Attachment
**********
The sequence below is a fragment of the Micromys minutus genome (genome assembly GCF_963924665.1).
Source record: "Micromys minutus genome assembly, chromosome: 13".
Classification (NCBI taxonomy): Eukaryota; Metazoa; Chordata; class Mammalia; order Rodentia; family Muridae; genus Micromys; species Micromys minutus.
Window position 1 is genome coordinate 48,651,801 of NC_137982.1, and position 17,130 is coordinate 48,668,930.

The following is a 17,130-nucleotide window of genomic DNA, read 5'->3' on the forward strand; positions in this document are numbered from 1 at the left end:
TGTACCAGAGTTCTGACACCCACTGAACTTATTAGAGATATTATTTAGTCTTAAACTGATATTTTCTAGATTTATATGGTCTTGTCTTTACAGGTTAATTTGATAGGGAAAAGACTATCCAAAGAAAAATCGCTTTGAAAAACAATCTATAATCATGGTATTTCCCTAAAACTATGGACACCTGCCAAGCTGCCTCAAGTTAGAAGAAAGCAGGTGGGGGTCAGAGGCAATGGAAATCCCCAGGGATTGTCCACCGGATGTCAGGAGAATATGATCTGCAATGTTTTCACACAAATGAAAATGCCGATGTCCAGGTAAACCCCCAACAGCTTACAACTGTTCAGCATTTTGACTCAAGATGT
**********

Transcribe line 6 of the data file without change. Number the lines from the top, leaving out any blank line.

TGTACCAGAGTTCTGACACCCACTGAACTTATTAGAGATATTATTTAGTCTTAAACTGATATTTTCTAGATTTATATGGTCTTGTCTTTACAGGTTAATTTGATAGGGAAAAGACTATCCAAAGAAAAATCGCTTTGAAAAACAATCTATAATCATGGTATTTCCCTAAAACTATGGACACCTGCCAAGCTGCCTCAAGTTAGAAGAAAGCAGGTGGGGGTCAGAGGCAATGGAAATCCCCAGGGATTGTCCACCGGATGTCAGGAGAATATGATCTGCAATGTTTTCACACAAATGAAAATGCCGATGTCCAGGTAAACCCCCAACAGCTTACAACTGTTCAGCATTTTGACTCAAGATGT